In the schedule which I send out to walkers I have written the following: No matter what the weather is, I will always be at the location. In 15 years, no walks have been cancelled.
I began to question myself about that statement this morning when I awoke to see our backyard yews heavily bent over under the weight of a considerable amount of blowing snow.
Even the birdfeeder was loaded.
At 7, I began to shovel out the car and 45 minutes later was on the DVP. Slow but moving although I could see that the eastbound Gardiner Expressway was blocked by several immobile transport trucks. At one point, I had to stop the car ON the expressway to remove ice from the wipers.
By 8:45, I was at Marie Curtis Park although the entrance remained impassable.
I found a safe spot to park the car and began to walk about and take these photos with a little point-and-shoot camera.
I took a selfie which is this morning’s “group” photo:
I then walked about to see if I could find even one bird. Not one!
Here is a bird list from Marie Curtis Park on January 9 2016:
Species list: Canada goose, mallard, American black duck, hooded merganser, mourning dove, glaucous gull, herring gull, ring-billed gull, hairy woodpecker, white-breasted nuthatch, northern cardinal, American goldfinch, dark-eyed junco. (13 species)
and the group from that day:
And finally the drive home. By this time, the Gardiner Expressway and DVP were closed. Driving, at times, reminded me of certain CNE midway rides which I used to enjoy as a child.
Some family members sent me these photos taken from their condominium homes:
and from a neighbour, this view of the DVP:
MYSTERY BIRD from Saturday:
This species normally eats fruit and insects but this one is wintering with us and must eat what is available: a Baltimore Oriole.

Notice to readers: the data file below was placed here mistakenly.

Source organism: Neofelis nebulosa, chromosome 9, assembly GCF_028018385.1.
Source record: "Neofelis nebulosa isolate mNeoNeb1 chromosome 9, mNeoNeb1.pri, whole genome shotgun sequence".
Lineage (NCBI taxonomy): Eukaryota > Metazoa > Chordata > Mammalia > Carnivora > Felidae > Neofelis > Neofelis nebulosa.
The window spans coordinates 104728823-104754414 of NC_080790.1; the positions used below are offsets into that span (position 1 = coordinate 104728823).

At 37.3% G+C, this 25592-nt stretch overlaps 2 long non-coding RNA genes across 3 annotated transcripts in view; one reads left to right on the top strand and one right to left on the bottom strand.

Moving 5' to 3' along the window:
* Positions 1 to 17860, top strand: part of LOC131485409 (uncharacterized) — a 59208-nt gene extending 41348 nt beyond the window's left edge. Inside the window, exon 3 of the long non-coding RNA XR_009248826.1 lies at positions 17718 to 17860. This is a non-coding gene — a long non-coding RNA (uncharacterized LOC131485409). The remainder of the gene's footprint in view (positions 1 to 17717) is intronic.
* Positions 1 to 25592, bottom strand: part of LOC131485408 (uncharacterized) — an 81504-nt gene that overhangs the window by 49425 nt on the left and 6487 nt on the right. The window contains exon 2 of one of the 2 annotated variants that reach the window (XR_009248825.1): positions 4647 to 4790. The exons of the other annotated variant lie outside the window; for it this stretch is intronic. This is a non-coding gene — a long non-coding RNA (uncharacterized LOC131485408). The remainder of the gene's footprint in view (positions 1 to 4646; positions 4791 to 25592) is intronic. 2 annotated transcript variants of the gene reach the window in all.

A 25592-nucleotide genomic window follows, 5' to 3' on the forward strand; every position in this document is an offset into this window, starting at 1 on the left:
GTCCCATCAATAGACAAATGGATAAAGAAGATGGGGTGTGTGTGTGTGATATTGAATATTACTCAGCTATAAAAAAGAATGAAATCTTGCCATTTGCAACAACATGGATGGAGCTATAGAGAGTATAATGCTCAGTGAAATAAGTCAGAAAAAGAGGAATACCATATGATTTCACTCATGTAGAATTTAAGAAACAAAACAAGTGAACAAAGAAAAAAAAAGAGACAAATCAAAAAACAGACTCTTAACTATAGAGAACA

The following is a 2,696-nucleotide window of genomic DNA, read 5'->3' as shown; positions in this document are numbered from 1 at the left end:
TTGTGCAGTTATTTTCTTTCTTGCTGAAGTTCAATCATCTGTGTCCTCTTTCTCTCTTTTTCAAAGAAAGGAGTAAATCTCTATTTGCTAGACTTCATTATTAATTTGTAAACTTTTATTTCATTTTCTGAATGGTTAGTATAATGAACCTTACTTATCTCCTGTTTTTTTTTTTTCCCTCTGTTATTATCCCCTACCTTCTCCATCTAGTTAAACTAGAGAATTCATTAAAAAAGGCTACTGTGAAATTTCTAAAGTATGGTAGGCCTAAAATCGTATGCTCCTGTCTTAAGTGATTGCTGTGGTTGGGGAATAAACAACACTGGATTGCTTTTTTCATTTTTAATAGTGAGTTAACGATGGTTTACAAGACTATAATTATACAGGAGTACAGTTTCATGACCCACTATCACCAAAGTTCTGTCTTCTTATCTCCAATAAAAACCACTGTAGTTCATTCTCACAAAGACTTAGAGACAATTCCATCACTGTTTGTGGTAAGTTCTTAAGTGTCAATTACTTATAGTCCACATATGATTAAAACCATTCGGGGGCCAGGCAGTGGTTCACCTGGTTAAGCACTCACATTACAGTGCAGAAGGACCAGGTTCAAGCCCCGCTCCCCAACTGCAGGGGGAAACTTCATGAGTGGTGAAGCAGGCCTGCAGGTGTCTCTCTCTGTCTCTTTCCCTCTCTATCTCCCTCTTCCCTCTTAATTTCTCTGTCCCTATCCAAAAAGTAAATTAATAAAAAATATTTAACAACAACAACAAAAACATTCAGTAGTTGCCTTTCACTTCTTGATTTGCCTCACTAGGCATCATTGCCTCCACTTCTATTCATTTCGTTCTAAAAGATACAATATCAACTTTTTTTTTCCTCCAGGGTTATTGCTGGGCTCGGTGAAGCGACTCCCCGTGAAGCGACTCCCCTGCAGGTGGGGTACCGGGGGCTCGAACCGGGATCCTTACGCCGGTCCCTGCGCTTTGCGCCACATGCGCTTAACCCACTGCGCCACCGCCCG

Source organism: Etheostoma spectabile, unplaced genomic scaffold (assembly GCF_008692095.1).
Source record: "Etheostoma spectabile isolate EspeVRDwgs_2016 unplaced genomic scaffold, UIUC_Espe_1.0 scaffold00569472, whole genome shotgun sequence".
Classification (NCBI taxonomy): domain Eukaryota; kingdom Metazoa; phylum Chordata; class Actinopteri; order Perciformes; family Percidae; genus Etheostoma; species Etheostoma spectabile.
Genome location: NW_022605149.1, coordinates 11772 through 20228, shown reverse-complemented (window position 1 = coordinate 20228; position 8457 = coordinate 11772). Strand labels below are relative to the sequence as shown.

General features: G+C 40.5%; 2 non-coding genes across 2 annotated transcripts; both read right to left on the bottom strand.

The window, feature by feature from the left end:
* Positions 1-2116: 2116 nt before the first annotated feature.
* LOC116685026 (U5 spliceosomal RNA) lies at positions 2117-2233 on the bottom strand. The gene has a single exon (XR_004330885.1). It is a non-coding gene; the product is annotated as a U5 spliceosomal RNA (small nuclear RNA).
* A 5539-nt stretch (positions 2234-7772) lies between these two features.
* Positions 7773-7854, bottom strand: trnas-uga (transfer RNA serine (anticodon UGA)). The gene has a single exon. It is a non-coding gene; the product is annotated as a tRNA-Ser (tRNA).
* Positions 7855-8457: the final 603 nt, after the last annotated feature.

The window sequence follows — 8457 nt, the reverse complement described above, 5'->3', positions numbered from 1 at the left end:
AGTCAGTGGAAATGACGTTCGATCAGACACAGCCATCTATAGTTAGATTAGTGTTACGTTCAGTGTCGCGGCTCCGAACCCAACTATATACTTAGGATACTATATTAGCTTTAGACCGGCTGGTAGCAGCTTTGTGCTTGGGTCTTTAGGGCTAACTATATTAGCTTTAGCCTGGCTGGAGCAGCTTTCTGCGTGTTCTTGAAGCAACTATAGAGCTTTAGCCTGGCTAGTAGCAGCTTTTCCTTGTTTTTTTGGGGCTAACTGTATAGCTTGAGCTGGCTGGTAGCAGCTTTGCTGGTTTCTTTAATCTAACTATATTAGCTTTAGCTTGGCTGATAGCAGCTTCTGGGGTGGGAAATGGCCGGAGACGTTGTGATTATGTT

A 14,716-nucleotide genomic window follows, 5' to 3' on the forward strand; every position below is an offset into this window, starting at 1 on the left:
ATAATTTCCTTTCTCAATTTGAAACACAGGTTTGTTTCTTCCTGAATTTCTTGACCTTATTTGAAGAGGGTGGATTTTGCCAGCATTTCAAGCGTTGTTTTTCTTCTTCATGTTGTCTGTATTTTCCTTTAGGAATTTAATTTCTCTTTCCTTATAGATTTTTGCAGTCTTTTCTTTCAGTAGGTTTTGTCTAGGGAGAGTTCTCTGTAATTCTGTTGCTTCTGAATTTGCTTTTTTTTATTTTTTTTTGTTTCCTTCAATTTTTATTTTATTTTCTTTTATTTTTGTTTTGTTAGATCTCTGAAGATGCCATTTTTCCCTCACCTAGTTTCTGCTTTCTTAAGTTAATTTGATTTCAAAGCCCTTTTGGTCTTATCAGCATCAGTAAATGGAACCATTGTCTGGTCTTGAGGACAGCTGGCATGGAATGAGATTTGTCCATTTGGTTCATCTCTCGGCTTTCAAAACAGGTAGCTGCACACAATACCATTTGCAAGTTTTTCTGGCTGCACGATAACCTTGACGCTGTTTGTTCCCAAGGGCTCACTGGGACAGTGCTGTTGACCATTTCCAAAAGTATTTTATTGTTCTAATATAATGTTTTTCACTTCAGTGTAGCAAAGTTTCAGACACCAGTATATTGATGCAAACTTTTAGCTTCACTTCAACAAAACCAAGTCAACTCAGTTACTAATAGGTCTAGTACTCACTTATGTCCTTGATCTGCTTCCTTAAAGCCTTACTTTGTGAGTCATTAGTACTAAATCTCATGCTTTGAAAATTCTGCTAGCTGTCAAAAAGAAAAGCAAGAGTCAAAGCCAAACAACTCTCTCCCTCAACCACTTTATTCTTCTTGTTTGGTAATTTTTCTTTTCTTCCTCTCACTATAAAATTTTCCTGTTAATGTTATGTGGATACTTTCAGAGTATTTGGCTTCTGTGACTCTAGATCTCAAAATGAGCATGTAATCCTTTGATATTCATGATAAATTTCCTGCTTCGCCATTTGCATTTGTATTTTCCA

years of anger following
hours that float idly down —
drifts its weight
deeper and deeper for three days
or sixty years, eh? Then
the sun! a clutter of
yellow and blue flakes —
Hairy looking trees stand out
in long alleys
over a wild solitude.
The man turns and there —
his solitary track stretched out
upon the world. – William Carlos Williams
You have maintained your perfect attendance record!
Love the pictures and the poem!
I was glad I did the University of Guelph bird calls lecture today from the comfort of my home! Thanks for the link.
What was the mystery bird posted on Friday?
Wonderful report Miles!! And thanks for the link to the U of Guelph course on bird calls. It was so great – especially in this weather and amidst the worst pandemic since 1917! Hope to join you again in the spring
you are truly A Man Of All Seasons!
I’m glad you make the trek to and from Marie Curtis Park safely. The birds have the right idea – stay under cover today. It is still very blustery outside. You are a very, very dedicated instructor.
I was wondering if the group would be walking today.
Kudos to you, Miles. You are truly a man for all seasons. And there was no way you were going to spoil your record. With your determination, let’s hope one day there is not a hurricane or tornado!!
Miles I did a walk along the lakefront from parliament to yonge and was a little luckier than you in the bird department. My bird of the day was a Herring Gull.
I KNEW you would MAKE IT to Monday’s walk!
And it was one of the furthest away (if not the furthest away)– MARIE CURTIS PARK!
But what’s the point? There were no birds! (joking)
Surely EVEREST has to be next on your to-do list. You’ve already DONE Antarctica! And the Pacific Ocean…and getting to the Falkland Islands (do I have that right?) in a dingy…
Then again, there are probably no birds on top of Everest. So– why bother?
(P.S.: On a minor note: I considered Oriole first, where that mystery bird was concerned, before I tried American Redstart. But I thought: Not ORANGE enough–forgetting that there is one that isn’t!)
You should have been in snow country….Penetang Ontario. During the blizzard a few days ago in Toronto, Penetang got about four inches of snow. Total accumulation on the ground, mostly since Christmas, about 15 inches.